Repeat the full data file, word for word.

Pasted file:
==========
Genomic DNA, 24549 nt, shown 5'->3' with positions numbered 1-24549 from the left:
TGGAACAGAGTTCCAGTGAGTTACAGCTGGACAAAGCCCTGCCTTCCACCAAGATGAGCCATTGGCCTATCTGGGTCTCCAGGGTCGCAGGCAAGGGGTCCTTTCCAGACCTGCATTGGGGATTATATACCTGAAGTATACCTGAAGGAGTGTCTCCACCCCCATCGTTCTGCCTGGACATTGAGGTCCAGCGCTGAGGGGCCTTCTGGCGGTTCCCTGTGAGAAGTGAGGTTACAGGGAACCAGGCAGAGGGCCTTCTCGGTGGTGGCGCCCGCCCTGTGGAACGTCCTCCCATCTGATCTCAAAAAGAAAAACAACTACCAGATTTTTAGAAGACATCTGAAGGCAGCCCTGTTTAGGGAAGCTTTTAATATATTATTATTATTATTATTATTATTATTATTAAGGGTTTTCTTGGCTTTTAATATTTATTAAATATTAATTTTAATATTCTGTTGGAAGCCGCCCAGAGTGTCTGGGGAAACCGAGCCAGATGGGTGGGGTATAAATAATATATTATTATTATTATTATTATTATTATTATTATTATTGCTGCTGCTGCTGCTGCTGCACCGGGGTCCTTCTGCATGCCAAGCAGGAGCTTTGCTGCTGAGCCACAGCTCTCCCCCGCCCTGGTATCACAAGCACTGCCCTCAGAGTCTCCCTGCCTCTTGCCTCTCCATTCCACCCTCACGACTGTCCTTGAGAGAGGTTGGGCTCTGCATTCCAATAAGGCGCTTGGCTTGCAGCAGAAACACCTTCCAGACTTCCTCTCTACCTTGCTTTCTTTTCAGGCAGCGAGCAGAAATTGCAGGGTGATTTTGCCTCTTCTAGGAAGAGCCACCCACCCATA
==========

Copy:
Genomic DNA, 24549 nt, shown 5'->3' with positions numbered 1-24549 from the left:
TGGAACAGAGTTCCAGTGAGTTACAGCTGGACAAAGCCCTGCCTTCCACCAAGATGAGCCATTGGCCTATCTGGGTCTCCAGGGTCGCAGGCAAGGGGTCCTTTCCAGACCTGCATTGGGGATTATATACCTGAAGTATACCTGAAGGAGTGTCTCCACCCCCATCGTTCTGCCTGGACATTGAGGTCCAGCGCTGAGGGGCCTTCTGGCGGTTCCCTGTGAGAAGTGAGGTTACAGGGAACCAGGCAGAGGGCCTTCTCGGTGGTGGCGCCCGCCCTGTGGAACGTCCTCCCATCTGATCTCAAAAAGAAAAACAACTACCAGATTTTTAGAAGACATCTGAAGGCAGCCCTGTTTAGGGAAGCTTTTAATATATTATTATTATTATTATTATTATTATTATTAAGGGTTTTCTTGGCTTTTAATATTTATTAAATATTAATTTTAATATTCTGTTGGAAGCCGCCCAGAGTGTCTGGGGAAACCGAGCCAGATGGGTGGGGTATAAATAATATATTATTATTATTATTATTATTATTATTATTATTATTGCTGCTGCTGCTGCTGCTGCACCGGGGTCCTTCTGCATGCCAAGCAGGAGCTTTGCTGCTGAGCCACAGCTCTCCCCCGCCCTGGTATCACAAGCACTGCCCTCAGAGTCTCCCTGCCTCTTGCCTCTCCATTCCACCCTCACGACTGTCCTTGAGAGAGGTTGGGCTCTGCATTCCAATAAGGCGCTTGGCTTGCAGCAGAAACACCTTCCAGACTTCCTCTCTACCTTGCTTTCTTTTCAGGCAGCGAGCAGAAATTGCAGGGTGATTTTGCCTCTTCTAGGAAGAGCCACCCACCCATA